The story of the assassination of U.S. Senator Robert F. Kennedy who was shot in the early morning hours of June 5, 1968 in the Ambassador Hotel in Los Angeles, and 22 people in the hotel whose lives were never the same.
The movie is a coming-of-age drama about a boy growing up in Astoria, N.Y., during the 1980s. As his friends end up dead, on drugs or in prison, he comes to believe he has been saved from their fate by various so-called saints.
Robert Downey Jr.,
Walter, 24, is a wrestler, competing for a spot on the national team when he learns of his sister's brutal death. He comes home to help his mother; he works out, takes a dead-end job, and ... See full summary »
Aging screenwriter Felix Bonhoeffer has lived his life in two states of existence: in reality and his own interior world. While working on a murder mystery script, and unaware that his brain is on the verge of implosion, Felix is baffled when his characters start to appear in his life, and vice versa.
A young war reenactor makes a friend on the battlefield who helps him use strategy to take on his high school enemy. Driven by newfound confidence, he seduces the friend's fetching older ... See full summary »
Carl and James are two pleasant but unambitious garbage men. Carl has a telescope with which he observes his neighbors. One evening he sees a man giving a female neighbor a hard time. As ... See full summary »
Culture Clash in AmeriCCa is an anthology of hilarious and thought-provoking skits and monologues portraying diverse AmeriCCan immigrants, whose personal stories are captivating, highly ... See full summary »
Ensemble drama inspired by a 2007 LA Times story written by Chip Ward. "The Public" is the nickname given to one of the central characters in the film: The Los Angeles Public Library. The ... See full summary »
Tuesday, June 4, 1968: the California presidential primary. As day breaks Robert F. Kennedy arrives at the Ambassador Hotel; he'll campaign, then speak to supporters at midnight. To capture the texture of the late 1960s, we see vignettes at the hotel: a couple marries so he can avoid Vietnam, kitchen staff discuss race and baseball, a man cheats on his wife, another is fired for racism, a retired hotel doorman plays chess in the lobby with an old friend, a campaign strategist's wife needs a pair of black shoes, two campaign staff trip on LSD, a lounge singer is on the downhill slide. Through it all, we see and hear RFK calling for a better society and a better nation. Written by
It took Emilio Estevez seven years to get the movie made. At one point, he had such a case of writer's block that he only had 30 pages of the script and lied to people that he was working on it. His brother Charlie Sheen read the pages and convinced him to finish. See more »
When John wins the chess game and Paul is called over, Paul gives John's opponent advice on how he could have won. Paul couldn't have known this so quickly without observing the game or the board for at least a few minutes. See more »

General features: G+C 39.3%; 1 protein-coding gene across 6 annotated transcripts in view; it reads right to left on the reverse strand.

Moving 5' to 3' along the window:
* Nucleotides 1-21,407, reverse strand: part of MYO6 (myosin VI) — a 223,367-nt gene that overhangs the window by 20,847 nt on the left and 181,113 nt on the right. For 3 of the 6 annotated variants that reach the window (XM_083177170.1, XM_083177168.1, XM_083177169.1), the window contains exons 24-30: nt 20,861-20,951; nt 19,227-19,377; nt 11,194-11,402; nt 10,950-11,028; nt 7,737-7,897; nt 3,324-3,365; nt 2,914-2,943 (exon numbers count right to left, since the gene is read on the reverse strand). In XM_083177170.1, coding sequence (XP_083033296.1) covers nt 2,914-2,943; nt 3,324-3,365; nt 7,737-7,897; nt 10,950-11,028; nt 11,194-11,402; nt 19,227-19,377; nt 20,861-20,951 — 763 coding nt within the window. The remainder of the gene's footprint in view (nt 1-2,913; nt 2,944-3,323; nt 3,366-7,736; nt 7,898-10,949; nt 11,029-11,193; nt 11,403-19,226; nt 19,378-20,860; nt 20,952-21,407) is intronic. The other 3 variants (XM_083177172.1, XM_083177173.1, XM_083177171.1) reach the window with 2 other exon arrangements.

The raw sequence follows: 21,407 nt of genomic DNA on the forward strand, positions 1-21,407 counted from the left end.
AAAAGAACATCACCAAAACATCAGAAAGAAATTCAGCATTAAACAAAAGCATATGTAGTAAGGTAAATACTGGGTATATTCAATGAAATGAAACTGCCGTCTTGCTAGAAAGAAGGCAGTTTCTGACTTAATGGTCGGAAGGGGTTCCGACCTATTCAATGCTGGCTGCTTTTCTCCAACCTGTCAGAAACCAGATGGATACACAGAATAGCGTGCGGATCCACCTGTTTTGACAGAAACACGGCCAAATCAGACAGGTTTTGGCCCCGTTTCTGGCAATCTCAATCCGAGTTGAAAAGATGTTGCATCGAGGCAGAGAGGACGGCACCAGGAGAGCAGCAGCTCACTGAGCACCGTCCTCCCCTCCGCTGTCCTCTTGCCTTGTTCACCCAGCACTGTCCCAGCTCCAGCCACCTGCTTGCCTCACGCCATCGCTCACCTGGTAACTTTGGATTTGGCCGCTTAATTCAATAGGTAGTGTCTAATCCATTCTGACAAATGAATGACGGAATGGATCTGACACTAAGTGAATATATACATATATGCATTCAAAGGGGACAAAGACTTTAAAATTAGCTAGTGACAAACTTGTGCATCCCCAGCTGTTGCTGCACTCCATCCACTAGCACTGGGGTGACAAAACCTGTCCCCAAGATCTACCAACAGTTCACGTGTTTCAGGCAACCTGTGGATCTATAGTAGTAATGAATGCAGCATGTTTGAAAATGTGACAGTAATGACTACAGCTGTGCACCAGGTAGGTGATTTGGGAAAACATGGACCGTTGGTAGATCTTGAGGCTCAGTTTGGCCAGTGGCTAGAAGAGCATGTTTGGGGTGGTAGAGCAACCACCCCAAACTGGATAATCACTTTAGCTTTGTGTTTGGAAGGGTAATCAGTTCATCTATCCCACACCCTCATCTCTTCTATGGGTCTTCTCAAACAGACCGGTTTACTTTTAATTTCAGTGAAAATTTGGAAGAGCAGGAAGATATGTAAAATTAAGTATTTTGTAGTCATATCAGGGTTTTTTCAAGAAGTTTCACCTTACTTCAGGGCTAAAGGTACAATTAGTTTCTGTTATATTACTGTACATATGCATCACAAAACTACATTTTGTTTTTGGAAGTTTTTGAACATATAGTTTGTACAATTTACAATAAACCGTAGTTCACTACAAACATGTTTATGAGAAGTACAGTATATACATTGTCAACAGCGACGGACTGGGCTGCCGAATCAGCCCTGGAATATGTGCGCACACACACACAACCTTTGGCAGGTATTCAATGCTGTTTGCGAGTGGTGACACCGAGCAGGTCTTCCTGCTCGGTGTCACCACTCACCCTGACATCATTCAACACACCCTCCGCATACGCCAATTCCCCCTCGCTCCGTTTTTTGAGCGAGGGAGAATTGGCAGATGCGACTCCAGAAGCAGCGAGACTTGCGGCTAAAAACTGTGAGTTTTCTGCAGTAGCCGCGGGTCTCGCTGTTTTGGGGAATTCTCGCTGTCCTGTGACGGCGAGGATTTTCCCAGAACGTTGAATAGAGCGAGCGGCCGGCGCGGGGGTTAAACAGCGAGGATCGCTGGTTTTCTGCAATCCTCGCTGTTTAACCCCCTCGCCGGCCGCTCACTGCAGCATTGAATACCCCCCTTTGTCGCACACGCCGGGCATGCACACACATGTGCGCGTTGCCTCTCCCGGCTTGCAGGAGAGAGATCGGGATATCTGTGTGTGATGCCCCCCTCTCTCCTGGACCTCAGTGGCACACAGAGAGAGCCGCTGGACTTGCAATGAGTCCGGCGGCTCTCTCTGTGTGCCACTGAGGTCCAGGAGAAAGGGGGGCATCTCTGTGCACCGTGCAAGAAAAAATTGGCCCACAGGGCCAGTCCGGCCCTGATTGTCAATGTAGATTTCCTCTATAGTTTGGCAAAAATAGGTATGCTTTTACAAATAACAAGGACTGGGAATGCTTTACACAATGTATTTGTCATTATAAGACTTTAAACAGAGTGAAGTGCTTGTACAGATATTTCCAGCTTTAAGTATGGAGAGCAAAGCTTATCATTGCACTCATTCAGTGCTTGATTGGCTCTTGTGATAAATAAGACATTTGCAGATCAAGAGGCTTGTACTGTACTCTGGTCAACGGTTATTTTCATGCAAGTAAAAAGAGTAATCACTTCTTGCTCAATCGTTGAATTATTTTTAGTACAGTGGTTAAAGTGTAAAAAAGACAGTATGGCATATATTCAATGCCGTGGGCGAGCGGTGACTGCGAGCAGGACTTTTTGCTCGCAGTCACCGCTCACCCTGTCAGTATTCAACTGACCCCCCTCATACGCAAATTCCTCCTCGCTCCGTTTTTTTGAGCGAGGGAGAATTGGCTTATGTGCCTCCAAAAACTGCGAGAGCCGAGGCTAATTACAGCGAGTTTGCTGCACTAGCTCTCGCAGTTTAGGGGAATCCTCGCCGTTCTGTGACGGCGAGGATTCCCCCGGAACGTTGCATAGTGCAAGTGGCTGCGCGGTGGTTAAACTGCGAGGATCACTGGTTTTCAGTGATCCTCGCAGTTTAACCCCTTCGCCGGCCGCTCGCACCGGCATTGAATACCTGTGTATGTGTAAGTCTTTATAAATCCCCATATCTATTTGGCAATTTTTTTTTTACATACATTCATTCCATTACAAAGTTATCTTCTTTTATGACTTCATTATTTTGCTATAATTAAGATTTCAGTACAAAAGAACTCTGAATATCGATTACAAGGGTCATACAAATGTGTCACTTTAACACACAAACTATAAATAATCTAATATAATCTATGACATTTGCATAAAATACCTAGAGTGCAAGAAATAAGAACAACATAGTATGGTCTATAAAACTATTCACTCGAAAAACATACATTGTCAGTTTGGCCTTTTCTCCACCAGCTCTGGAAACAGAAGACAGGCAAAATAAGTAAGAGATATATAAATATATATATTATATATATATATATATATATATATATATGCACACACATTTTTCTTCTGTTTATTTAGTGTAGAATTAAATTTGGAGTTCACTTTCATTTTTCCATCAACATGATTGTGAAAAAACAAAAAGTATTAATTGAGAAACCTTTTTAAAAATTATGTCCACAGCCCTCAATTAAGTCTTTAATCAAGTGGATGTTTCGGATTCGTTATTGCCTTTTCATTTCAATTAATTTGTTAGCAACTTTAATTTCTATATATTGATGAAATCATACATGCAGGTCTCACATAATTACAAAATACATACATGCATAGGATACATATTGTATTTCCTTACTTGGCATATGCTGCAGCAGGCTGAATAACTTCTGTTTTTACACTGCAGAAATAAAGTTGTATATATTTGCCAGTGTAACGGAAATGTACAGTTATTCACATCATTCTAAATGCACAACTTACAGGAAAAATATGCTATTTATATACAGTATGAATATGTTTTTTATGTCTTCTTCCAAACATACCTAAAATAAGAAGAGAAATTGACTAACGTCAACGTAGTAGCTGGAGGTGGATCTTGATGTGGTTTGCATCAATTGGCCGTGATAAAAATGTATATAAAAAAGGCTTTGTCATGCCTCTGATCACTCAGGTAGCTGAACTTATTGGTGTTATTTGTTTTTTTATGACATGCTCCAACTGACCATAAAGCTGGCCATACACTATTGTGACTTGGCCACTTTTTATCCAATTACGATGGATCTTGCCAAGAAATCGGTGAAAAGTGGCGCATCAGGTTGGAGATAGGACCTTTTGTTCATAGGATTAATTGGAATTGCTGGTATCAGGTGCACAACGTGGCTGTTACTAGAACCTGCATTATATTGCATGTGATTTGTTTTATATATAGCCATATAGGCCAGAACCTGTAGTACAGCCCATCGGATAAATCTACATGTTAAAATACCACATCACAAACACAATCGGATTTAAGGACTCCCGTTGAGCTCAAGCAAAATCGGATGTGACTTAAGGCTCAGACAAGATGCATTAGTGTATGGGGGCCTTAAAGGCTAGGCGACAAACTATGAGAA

I'm not proud Dwayne! I'm just another sister trying to survive in the world.
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If you're sitting in the back row of a theater, hiding your tears as the credits roll for a movie, you know it delivered the emotional effect it was aiming for. I was lucky enough to catch "Bobby" at the Toronto Film Festival -- its North American premier -- and what I got was an incredibly beautiful story, cinematically gripping to say the least.
Like in all great ensemble movies, "Bobby" offers a stellar cast, none of whom disappoint. From the neurotic and self-conscious character of Samantha (played by Helen Hunt) to the outspoken, confident Edward Robinson (Laurence Fishburne), there is a vast mixture of personalities that work to provide a complex interwoven plot line. But the most notable performance (and the most surprising) is that of Virginia Fallon. Brillianty portrayed by Demi Moore, Virginia is a foul-mouthed, insecure alcoholic who sways around on screen in delicate form, both heartbreaking and beautiful to watch.
Director-writer Emilio Estevez put his heart into this project. The direction is without a doubt highly impressive. The subtle colorful hues reflect the emotional grip of each scene, and extenuate a modern feel to the film. He puts us head-first in the crowd that witnessed the assassination of Robert F. Kennedy, on what would seem to be one of the most heartbreaking moments in American history.
But what really stands out in this movie is not the screenplay, nor directing, nor acting. The emotional intensity is brilliantly brought out through the use of sound. An actual audio footage of RFK is heard in the background as the tense score sways by over the muted dialogue. And what works for this type of film-making is the amount of anticipation it builds up, and even after pivotal scenes, the impact it leaves on the audience.
There is a key scene in the movie in which all the characters prepare to greet RFK when the energy of the entire screen seemingly drips with positivity towards the American society. It's as though we forget the fatal tragedy and give into the thought of this story having a happy ending. We are reminded of classic ensemble films such as "Short Cuts", "Magnolia" and "Crash" and immediately juxtapose that feeling.
Though I do fear that politically this movie may not hit home for a lot of the critics once it hits a wide release, it is definitely going to leave a lasting impression on the majority who sees it. It's a movie that presents a magnificent cast, superb directing, and flawless scriptwriting. An undoubtedly obvious ingredient for the Awards season.
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